After all, motorists in the DFW area regularly see billboard advertisements for Oklahoma casinos, Hamrick said.
“It would be no different,” she said. “They do it to gamble, they’ll do it for dispensaries as well.”
Oklahoma would also mean another legal state represented by deeply conservative lawmakers in Congress.
Michelle Tilley, campaign director for the Yes on 820 effort, did not respond to MJBizDaily requests for comment.
But national social justice organizations as well as cannabis advocacy groups are investing in Oklahoma, according to campaign finance records.
According to the most recent filings, which cover fundraising and spending only through the end of 2022, the Yes on 820 campaign reported raising more than $3.2 million.
Major contributions have come in from familiar national legalization and social justice organizations, including the New Approach Advocacy Fund ($750,319.95), the American Civil Liberties Union ($570,476), Drug Policy Action ($218,000.01) and labor union United Food and Commercial Workers ($30,000).
North Carolina-based social justice organization Just Trust For Action is the leading contributor, with $1.71 million. Just Trust did not respond to an MJBizDaily request for comment.
Friends in high places
By comparison, the opposition campaign has a lot less to work with, said Pat McFerron, a veteran Oklahoma City-based Republican political consultant who is leading the opposition effort, called Protect Our Kids No 820, according to filings.
He also worked on the campaign opposing Question 788, the successful 2018 MMJ ballot measure.
McFerron launched the opposition campaign just this year and has raised only $250,00 to date, he told MJBizDaily.
According to McFerron, the existing industry’s fears that a no vote Tuesday would mean a curtailment of existing MMJ businesses are well-founded.
“There is an element of our coalition that’s saying, ‘Fine, if we’re truly medical, if we defeat this, this gives the Legislature impetus to go in and clean up the medical situation we have.’
“If it passes, we have no impetus to do that,” he added. “Why bother?”
The opposition campaign does enjoy the endorsements of nearly the entire state political establishment, including the Oklahoma Farm Bureau and the Oklahoma Cattlemen’s Association as well as law enforcement lobbies, the state Chamber of Commerce and the state Republican party.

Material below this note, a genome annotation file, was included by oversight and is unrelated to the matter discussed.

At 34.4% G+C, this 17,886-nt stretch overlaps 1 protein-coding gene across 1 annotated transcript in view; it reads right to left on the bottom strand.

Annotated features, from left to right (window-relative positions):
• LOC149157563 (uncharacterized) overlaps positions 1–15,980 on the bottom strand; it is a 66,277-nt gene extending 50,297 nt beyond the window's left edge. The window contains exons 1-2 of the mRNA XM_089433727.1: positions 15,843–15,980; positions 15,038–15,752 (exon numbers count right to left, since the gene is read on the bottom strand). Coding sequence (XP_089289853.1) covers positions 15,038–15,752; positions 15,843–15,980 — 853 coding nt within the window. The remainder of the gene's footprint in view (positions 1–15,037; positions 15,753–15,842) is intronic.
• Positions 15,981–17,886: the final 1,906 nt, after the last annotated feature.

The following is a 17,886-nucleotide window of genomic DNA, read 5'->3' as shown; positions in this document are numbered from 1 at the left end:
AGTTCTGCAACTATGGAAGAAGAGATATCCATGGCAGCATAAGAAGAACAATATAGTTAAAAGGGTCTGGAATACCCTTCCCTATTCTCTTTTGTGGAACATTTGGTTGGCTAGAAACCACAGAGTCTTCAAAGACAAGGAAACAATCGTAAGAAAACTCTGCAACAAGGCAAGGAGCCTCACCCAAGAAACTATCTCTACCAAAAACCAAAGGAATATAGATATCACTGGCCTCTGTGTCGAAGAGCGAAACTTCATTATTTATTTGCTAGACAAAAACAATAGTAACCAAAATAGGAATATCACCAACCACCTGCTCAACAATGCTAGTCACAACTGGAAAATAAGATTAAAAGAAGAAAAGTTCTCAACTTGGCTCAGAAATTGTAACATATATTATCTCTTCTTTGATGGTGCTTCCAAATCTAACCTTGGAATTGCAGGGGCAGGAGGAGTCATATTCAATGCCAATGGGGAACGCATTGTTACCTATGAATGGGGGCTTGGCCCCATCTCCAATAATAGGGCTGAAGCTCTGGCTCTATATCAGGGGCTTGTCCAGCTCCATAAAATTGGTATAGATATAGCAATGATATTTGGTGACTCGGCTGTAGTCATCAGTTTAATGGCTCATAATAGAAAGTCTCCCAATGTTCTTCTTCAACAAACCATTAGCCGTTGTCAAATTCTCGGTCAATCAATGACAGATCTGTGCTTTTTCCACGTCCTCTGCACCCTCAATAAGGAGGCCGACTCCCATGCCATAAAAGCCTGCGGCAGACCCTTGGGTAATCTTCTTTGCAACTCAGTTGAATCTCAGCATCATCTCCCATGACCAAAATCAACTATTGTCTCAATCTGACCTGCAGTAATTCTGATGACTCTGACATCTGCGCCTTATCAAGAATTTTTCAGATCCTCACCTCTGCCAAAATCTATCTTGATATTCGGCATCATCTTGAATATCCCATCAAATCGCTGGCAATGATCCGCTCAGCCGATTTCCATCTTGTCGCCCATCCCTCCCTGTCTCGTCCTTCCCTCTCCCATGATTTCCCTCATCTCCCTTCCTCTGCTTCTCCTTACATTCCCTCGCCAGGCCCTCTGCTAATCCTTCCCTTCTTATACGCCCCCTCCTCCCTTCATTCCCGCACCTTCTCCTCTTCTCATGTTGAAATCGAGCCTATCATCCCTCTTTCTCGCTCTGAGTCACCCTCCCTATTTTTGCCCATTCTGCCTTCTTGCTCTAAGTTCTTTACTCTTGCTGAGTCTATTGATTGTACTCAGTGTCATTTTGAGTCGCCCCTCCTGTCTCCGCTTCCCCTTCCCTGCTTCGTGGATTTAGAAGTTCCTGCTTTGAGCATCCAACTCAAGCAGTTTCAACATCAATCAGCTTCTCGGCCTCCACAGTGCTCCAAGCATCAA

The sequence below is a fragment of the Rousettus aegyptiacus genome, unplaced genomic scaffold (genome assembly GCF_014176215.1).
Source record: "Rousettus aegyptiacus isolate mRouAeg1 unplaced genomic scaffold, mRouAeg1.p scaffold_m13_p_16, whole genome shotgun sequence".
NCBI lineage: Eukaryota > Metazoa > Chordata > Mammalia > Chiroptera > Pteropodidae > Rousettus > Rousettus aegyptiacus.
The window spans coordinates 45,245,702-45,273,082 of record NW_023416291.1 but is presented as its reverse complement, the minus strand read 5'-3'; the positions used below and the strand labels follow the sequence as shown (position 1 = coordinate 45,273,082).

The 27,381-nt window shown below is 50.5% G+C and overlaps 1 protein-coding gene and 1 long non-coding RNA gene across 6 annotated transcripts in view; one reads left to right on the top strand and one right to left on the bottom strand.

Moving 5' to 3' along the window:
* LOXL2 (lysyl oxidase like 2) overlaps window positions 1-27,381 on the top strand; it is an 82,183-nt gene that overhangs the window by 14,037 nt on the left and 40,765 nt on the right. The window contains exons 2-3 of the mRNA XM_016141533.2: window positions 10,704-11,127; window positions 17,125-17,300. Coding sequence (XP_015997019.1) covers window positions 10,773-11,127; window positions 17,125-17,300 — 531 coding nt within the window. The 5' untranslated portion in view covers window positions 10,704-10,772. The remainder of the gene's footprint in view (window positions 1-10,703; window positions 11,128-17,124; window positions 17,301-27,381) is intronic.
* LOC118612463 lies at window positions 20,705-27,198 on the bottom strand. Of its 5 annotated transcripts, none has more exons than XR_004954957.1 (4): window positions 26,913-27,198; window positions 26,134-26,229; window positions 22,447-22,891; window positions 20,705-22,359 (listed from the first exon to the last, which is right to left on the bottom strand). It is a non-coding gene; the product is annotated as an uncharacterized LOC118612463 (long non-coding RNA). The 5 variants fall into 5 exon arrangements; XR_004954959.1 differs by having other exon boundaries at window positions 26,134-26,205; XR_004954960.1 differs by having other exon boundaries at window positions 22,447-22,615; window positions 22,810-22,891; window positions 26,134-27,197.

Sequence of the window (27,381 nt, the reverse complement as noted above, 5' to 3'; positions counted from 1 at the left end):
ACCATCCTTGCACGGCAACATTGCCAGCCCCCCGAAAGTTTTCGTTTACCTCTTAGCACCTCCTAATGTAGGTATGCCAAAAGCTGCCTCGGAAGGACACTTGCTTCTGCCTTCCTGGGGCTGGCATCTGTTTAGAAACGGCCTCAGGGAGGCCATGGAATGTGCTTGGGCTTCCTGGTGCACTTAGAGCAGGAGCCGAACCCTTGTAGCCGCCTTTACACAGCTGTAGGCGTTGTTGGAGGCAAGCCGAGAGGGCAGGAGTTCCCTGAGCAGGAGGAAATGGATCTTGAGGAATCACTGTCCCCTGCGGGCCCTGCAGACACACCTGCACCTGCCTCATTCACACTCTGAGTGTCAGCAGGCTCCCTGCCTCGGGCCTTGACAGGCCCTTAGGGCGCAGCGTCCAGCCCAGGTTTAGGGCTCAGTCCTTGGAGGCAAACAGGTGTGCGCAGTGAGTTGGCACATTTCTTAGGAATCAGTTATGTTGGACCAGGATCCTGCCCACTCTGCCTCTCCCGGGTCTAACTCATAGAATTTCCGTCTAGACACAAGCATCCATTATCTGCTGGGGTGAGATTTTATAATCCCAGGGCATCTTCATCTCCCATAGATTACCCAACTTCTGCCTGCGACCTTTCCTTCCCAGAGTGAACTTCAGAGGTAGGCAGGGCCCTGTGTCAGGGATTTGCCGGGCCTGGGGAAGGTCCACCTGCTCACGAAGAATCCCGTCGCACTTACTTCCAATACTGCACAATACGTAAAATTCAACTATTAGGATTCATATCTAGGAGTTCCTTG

It’s also enjoyed some help from Stitt, the state’s Republican governor.
Stitt, who opposes the measure, was the target of significant out-of-state spending in November in a gubernatorial contest initially seen as a possible toss-up that he eventually won handily.
Following legal challenges, it was ultimately Stitt who pushed the legalization vote to a March special election with an executive proclamation – thereby doing himself a favor and doing legalization a disservice, observers contacted by MJBizDaily agree.
Had Question 820 appeared on the November ballot, increased turnout could have aided moderate and liberal down-ballot candidates such as Stitt’s Democratic challenger, moderate state schools superintendent Joy Hofmeister.
By kicking the question to a rarely seen March special election in an odd year, Stitt also ensured fewer voters will turn out for cannabis, said Michael Crespin, a professor of political science at the University of Oklahoma and the director of the school’s Carl Albert Congressional Research and Studies Center.
“It was a direct attempt: ‘Let’s make this the least likely to pass, and a time when it’s not going to hurt any other elections at the ballot,’” Crespin told MJBizDaily.
Uncertain before Tuesday
And that gambit might be working in Oklahoma, “one of the most conservative states on the country,” which nonetheless sports an unpredictable populist streak.
The Yes campaign has yet to release any public polling.
McFerron, the opposition campaign lead, told MJBizDaily that a limited poll of 500 people he conducted earlier in the year showed 46% in favor of adult use to 49% against, with the rest undecided.
“The rumor is, they have a poll that’s got them in the low 50s,” he said.
Also, some opposition is coming from the existing industry, OCIA’s Hamrick said.
“I feel like the industry is split on it, and I really don’t know where that split lies,” she said. “I don’t know if it’s 50-50, or 70-30.”
Ahead of Tuesday’s vote, “I’m feeling somewhat positive, but nervous,” she said.
“I don’t feel like it’ll be overwhelming, but I think we’ll win.”
If not, she added, “it would be huge setback. Huge.”
Chris Roberts can be reached at firstname.lastname@example.org.